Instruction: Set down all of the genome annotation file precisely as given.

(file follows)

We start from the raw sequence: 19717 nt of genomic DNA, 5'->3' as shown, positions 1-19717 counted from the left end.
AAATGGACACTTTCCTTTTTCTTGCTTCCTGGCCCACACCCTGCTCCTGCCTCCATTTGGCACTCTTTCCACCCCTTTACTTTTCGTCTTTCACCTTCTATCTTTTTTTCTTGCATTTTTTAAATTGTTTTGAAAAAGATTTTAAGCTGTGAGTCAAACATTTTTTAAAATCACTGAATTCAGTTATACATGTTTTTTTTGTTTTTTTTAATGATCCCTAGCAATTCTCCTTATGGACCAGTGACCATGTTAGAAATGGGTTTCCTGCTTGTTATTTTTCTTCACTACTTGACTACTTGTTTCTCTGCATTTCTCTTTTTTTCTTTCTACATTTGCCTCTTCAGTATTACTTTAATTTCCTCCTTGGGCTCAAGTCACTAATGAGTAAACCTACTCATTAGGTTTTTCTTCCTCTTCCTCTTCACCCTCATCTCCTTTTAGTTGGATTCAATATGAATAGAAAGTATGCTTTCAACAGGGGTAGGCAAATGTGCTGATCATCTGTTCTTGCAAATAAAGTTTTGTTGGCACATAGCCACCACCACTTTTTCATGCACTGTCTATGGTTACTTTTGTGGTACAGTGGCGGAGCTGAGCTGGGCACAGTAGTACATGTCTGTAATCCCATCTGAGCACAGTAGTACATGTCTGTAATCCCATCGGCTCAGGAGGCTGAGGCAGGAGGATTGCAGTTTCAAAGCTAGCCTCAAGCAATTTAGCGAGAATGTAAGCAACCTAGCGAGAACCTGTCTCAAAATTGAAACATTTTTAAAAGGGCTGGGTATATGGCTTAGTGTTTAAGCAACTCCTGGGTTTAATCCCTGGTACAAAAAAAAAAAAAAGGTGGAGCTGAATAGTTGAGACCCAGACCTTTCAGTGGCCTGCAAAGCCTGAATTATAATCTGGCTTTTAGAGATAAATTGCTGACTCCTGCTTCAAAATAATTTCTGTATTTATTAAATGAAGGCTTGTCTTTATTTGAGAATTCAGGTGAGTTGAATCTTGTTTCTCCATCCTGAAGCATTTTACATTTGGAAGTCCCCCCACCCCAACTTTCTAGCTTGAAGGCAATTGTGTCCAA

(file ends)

We start from the raw sequence: 19717 nt of genomic DNA, 5'->3' as shown, positions 1-19717 counted from the left end.
AAATGGACACTTTCCTTTTTCTTGCTTCCTGGCCCACACCCTGCTCCTGCCTCCATTTGGCACTCTTTCCACCCCTTTACTTTTCGTCTTTCACCTTCTATCTTTTTTTCTTGCATTTTTTAAATTGTTTTGAAAAAGATTTTAAGCTGTGAGTCAAACATTTTTTAAAATCACTGAATTCAGTTATACATGTTTTTTTTGTTTTTTTTAATGATCCCTAGCAATTCTCCTTATGGACCAGTGACCATGTTAGAAATGGGTTTCCTGCTTGTTATTTTTCTTCACTACTTGACTACTTGTTTCTCTGCATTTCTCTTTTTTTCTTTCTACATTTGCCTCTTCAGTATTACTTTAATTTCCTCCTTGGGCTCAAGTCACTAATGAGTAAACCTACTCATTAGGTTTTTCTTCCTCTTCCTCTTCACCCTCATCTCCTTTTAGTTGGATTCAATATGAATAGAAAGTATGCTTTCAACAGGGGTAGGCAAATGTGCTGATCATCTGTTCTTGCAAATAAAGTTTTGTTGGCACATAGCCACCACCACTTTTTCATGCACTGTCTATGGTTACTTTTGTGGTACAGTGGCGGAGCTGAGCTGGGCACAGTAGTACATGTCTGTAATCCCATCTGAGCACAGTAGTACATGTCTGTAATCCCATCGGCTCAGGAGGCTGAGGCAGGAGGATTGCAGTTTCAAAGCTAGCCTCAAGCAATTTAGCGAGAATGTAAGCAACCTAGCGAGAACCTGTCTCAAAATTGAAACATTTTTAAAAGGGCTGGGTATATGGCTTAGTGTTTAAGCAACTCCTGGGTTTAATCCCTGGTACAAAAAAAAAAAAAAGGTGGAGCTGAATAGTTGAGACCCAGACCTTTCAGTGGCCTGCAAAGCCTGAATTATAATCTGGCTTTTAGAGATAAATTGCTGACTCCTGCTTCAAAATAATTTCTGTATTTATTAAATGAAGGCTTGTCTTTATTTGAGAATTCAGGTGAGTTGAATCTTGTTTCTCCATCCTGAAGCATTTTACATTTGGAAGTCCCCCCACCCCAACTTTCTAGCTTGAAGGCAATTGTGTCCAA